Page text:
Athens 2004. Ten Years Later the Olympic Infrastructure, the Cultural Olympiad and the ‘White Elephant’ Syndrome
Panagiota Papanikolaou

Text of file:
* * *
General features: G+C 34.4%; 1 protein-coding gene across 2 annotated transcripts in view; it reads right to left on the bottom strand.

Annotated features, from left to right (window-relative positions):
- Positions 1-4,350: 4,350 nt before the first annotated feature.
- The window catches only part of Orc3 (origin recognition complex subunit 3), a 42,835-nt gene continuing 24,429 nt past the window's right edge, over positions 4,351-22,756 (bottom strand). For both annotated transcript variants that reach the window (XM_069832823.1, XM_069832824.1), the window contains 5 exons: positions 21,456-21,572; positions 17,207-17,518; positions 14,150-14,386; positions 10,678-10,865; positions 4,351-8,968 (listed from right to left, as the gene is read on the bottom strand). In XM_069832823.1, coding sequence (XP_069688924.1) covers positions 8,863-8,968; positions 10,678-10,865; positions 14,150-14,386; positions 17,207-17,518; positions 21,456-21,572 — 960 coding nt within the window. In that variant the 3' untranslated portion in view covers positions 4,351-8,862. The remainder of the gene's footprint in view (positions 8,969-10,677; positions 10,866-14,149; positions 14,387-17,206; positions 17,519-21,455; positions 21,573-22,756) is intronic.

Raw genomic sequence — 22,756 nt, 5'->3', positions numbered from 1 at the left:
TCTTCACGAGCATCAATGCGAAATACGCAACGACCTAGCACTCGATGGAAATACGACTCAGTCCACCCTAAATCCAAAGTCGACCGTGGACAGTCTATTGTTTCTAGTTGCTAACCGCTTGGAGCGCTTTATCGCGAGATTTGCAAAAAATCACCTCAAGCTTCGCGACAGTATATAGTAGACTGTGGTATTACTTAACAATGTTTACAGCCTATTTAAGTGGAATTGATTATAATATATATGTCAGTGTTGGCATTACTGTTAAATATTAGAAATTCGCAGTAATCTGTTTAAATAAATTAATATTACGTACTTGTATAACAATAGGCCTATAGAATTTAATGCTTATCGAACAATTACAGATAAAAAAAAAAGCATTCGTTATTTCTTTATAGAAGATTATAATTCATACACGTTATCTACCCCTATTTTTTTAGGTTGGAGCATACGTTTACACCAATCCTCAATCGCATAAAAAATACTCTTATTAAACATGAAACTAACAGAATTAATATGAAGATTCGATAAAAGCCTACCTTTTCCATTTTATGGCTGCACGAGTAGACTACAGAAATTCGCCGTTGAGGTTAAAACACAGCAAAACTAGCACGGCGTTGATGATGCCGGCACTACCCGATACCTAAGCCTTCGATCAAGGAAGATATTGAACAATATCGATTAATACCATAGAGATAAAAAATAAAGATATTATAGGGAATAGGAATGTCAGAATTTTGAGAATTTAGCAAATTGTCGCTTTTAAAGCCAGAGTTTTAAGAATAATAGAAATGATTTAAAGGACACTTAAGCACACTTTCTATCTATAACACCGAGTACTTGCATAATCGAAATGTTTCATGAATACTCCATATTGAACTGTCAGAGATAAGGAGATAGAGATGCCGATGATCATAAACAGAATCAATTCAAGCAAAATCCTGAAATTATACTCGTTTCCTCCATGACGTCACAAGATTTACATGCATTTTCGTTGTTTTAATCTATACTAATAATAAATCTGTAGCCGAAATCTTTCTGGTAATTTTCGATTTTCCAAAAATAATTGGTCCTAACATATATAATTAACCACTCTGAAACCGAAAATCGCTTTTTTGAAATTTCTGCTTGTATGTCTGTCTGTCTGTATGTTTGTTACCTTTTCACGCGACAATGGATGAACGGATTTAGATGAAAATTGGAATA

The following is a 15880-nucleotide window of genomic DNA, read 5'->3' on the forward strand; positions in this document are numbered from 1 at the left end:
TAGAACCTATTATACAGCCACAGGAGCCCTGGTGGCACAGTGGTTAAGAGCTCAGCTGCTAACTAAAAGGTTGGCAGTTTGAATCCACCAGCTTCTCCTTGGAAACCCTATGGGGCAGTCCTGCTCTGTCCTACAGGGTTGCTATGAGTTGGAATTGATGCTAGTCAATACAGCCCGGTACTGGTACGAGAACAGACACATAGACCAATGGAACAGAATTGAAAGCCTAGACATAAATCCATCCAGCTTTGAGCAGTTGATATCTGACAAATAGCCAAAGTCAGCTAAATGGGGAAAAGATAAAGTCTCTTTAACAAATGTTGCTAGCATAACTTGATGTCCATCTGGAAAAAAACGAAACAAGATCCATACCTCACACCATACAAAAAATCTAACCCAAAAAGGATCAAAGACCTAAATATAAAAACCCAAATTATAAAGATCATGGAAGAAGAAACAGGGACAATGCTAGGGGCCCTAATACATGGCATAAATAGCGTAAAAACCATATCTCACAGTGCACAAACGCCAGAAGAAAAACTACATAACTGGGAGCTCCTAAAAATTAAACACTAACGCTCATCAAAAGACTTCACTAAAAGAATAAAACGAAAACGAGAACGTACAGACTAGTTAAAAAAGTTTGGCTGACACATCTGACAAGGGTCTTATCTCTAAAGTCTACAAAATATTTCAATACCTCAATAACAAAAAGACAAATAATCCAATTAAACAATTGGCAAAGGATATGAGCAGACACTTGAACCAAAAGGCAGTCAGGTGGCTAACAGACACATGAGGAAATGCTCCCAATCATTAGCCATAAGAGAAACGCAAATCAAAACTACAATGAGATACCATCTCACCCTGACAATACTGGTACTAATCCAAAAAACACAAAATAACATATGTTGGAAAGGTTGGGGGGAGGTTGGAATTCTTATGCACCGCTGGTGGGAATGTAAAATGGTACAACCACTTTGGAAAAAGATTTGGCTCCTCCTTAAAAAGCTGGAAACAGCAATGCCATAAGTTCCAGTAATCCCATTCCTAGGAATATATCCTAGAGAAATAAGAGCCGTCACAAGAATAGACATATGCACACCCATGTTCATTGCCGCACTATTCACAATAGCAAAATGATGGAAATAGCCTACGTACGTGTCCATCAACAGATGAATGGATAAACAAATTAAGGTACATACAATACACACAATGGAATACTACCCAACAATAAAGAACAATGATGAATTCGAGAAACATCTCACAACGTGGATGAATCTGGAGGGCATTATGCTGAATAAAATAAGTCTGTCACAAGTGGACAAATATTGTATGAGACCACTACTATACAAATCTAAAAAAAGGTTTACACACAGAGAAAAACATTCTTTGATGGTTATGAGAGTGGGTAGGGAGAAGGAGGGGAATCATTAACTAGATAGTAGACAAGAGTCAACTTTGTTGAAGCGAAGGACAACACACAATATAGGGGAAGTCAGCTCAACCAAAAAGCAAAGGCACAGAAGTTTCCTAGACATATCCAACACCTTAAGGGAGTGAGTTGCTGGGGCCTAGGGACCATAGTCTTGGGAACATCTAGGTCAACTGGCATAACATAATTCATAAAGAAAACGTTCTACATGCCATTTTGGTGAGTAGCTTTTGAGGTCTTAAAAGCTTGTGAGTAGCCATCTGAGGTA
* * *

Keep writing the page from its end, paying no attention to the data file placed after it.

It is now ten years since the Athens Olympic Games in 2004 and questions remain as to how the Greek government has dealt with the Olympic legacy. It is true that the everyday life of the inhabitants of Athens has improved to an unprecedented degree as a result of the mandatory infrastructure projects that were carried out, for example with regard to means of transportation, the rehabilitation of urban areas, and the environment. Furthermore, it was generally acknowledged that the Games were a great success. However, the construction projects carried out to meet the sporting needs of the Games, as well as the cultural projects built as part of the Cultural Olympiad, are still the subject of intense public concern because of the apparent lack of a timetable for properly valuing and managing these projects for the benefit of the wider public. Ten years after the Olympics, it seems that some of these projects, although necessary to the organisation of the Games, were disproportionately large for a country the size of Greece. Some of the venues were particularly expensive and are now very difficult to maintain, while others remain unused and are becoming derelict. This problem is exacerbated by the present unprecedented economic crisis and has resulted in severe criticism, with people openly talking about a post Olympic Greece suffering from the ‘White Elephant’ syndrome.

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